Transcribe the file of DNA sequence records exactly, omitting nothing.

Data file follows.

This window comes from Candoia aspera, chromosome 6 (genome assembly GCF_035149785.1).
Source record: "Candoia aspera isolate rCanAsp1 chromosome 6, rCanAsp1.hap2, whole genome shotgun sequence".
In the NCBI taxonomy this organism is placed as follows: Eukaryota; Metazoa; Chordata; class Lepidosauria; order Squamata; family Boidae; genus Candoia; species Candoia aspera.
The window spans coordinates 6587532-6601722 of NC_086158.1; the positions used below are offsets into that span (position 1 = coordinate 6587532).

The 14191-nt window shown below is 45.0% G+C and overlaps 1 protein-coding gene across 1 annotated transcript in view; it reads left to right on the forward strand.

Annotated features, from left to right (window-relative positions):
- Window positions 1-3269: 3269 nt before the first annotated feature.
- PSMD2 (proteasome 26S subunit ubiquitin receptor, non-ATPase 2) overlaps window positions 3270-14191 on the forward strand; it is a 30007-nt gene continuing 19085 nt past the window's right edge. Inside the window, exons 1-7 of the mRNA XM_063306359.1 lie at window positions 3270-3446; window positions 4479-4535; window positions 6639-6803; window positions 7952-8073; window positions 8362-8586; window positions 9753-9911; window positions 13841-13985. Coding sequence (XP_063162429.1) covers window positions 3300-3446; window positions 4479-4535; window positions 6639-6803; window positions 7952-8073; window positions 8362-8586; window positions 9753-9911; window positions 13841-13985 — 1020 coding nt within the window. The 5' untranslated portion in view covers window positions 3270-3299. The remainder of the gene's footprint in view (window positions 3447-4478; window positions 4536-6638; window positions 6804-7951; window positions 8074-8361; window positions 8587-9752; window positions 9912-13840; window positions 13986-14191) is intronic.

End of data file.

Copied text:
This window comes from Candoia aspera, chromosome 6 (genome assembly GCF_035149785.1).
Source record: "Candoia aspera isolate rCanAsp1 chromosome 6, rCanAsp1.hap2, whole genome shotgun sequence".
In the NCBI taxonomy this organism is placed as follows: Eukaryota; Metazoa; Chordata; class Lepidosauria; order Squamata; family Boidae; genus Candoia; species Candoia aspera.
The window spans coordinates 6587532-6601722 of NC_086158.1; the positions used below are offsets into that span (position 1 = coordinate 6587532).

The 14191-nt window shown below is 45.0% G+C and overlaps 1 protein-coding gene across 1 annotated transcript in view; it reads left to right on the forward strand.

Annotated features, from left to right (window-relative positions):
- Window positions 1-3269: 3269 nt before the first annotated feature.
- PSMD2 (proteasome 26S subunit ubiquitin receptor, non-ATPase 2) overlaps window positions 3270-14191 on the forward strand; it is a 30007-nt gene continuing 19085 nt past the window's right edge. Inside the window, exons 1-7 of the mRNA XM_063306359.1 lie at window positions 3270-3446; window positions 4479-4535; window positions 6639-6803; window positions 7952-8073; window positions 8362-8586; window positions 9753-9911; window positions 13841-13985. Coding sequence (XP_063162429.1) covers window positions 3300-3446; window positions 4479-4535; window positions 6639-6803; window positions 7952-8073; window positions 8362-8586; window positions 9753-9911; window positions 13841-13985 — 1020 coding nt within the window. The 5' untranslated portion in view covers window positions 3270-3299. The remainder of the gene's footprint in view (window positions 3447-4478; window positions 4536-6638; window positions 6804-7951; window positions 8074-8361; window positions 8587-9752; window positions 9912-13840; window positions 13986-14191) is intronic.